In writing this three-piece blog series I came to realise that, in truth, there is little I can say to elucidate Jane Goodall’s work, insight and ferocity that she does not immediately demonstrate herself. Just watch her.

 

 

To end on a moral note as Goodall did herself, the crux of Jane’s fear for the world seems to be this; in spite of the undeniable evidence for human-induced climate change, in spite of the devastating degradation of natural habitats carried out by our species, so many of us continue to do nothing. And as she emphasises, our time to make a difference is already on the clock.

“The greatest danger to our future is apathy,” she says.

Since attending Jane’s Think Inc. talk, I have started to realise how often the children and teenagers I meet through my education and science communication work have already adopted, at their fledgling age, a wholly hopeless outlook on our planets future.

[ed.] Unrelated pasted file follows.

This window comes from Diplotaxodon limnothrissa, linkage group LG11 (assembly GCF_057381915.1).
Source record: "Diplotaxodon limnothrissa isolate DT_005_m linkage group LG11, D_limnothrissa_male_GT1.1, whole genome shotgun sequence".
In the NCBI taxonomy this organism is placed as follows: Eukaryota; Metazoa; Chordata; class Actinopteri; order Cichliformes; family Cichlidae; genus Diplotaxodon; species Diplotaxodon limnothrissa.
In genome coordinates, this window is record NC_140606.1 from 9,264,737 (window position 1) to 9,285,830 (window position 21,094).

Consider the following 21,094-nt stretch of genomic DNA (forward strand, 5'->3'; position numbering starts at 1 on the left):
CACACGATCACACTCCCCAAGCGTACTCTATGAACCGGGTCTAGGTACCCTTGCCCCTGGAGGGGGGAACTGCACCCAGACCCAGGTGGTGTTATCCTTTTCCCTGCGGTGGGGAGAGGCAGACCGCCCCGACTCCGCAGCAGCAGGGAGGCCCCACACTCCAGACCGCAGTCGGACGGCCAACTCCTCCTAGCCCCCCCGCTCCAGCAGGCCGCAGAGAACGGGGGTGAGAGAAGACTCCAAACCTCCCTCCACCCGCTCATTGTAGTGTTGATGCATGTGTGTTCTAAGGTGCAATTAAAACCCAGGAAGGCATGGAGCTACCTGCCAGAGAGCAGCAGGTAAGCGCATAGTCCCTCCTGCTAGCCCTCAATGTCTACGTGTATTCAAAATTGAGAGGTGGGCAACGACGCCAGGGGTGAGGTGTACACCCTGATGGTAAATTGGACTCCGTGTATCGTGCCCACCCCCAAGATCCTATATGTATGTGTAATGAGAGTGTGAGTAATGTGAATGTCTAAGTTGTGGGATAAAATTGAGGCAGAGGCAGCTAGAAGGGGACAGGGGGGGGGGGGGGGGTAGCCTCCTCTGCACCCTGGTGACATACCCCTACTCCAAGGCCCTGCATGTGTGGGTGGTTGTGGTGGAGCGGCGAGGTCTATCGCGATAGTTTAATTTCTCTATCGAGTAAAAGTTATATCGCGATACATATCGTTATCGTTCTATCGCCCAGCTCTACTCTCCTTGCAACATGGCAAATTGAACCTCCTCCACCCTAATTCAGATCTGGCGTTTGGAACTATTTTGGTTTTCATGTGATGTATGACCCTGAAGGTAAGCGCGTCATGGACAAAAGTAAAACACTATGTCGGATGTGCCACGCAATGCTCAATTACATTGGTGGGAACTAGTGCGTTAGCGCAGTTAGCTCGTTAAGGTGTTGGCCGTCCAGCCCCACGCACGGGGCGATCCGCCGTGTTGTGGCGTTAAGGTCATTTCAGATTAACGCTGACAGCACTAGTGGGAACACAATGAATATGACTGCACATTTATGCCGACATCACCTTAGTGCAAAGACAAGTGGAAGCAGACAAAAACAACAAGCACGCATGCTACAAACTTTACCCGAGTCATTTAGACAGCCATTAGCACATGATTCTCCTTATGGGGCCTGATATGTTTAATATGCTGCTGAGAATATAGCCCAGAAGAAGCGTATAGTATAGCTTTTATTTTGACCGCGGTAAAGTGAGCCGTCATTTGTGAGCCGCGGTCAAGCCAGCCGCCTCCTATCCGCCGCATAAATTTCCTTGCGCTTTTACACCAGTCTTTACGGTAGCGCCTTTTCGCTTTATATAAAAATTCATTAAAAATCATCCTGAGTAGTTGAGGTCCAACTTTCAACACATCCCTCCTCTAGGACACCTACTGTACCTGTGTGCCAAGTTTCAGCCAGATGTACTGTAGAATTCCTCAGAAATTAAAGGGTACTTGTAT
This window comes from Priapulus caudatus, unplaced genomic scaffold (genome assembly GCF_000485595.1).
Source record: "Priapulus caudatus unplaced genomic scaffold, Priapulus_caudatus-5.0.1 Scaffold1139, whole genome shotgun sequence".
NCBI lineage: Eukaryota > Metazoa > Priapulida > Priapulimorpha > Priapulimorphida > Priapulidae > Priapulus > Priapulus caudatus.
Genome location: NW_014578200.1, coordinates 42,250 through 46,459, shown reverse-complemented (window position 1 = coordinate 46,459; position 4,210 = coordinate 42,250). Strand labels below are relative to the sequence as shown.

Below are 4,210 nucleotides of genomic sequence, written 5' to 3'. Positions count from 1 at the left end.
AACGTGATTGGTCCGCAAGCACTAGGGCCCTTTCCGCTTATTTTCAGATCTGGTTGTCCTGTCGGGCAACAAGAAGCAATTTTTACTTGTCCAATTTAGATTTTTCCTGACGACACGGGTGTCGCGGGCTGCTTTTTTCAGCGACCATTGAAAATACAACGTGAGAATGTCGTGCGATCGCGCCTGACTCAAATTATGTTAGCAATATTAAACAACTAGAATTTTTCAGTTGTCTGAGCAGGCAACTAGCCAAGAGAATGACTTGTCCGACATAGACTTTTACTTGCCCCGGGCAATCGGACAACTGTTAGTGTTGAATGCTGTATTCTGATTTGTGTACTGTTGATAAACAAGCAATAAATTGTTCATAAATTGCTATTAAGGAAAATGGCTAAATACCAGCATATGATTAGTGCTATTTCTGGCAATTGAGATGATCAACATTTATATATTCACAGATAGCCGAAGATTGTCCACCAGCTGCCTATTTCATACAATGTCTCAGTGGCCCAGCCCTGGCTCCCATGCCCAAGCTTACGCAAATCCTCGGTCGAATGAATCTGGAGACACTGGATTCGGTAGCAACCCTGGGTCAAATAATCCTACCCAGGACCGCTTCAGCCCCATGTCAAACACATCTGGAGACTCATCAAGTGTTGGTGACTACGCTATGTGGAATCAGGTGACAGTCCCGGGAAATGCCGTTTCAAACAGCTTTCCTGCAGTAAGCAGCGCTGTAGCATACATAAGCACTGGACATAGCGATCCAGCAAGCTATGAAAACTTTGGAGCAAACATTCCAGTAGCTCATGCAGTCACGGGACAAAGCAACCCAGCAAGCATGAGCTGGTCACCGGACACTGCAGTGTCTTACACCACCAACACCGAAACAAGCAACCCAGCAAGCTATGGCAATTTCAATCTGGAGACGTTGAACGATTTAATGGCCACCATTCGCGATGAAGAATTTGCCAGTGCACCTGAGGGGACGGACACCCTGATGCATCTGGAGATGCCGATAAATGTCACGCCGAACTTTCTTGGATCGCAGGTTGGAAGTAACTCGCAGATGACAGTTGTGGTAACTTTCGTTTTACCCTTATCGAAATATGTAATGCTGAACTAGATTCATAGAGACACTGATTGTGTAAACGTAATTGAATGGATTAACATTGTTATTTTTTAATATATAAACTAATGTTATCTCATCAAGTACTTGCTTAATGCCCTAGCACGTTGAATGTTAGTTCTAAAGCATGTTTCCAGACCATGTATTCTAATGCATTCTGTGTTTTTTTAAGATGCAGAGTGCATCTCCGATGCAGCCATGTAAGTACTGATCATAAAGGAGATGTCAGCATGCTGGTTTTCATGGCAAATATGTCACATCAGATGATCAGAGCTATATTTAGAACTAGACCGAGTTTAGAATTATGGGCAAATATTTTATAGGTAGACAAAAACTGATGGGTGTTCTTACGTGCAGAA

I, myself, am wholeheartedly committed to realism but, as Jane clearly indicates herself, we need, absolutely, to remain optimistic. In fact, our future depends on it.

“You would be amazed at what inspired children can do.” – Goodall

 

Information on the Roots & Shoots program referred to at the end of this video can be found here, with some 23 schools participating in Victoria alone at the time of writing.

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Pooter power !

 

 

Extra-happy happy snaps of the fossil conservation process.

Each photograph is captioned with a brief description of the technique featured, but for a romanticised description and more detail of the ‘how’s’ and ‘why’s’ see the rockdoc article Patients.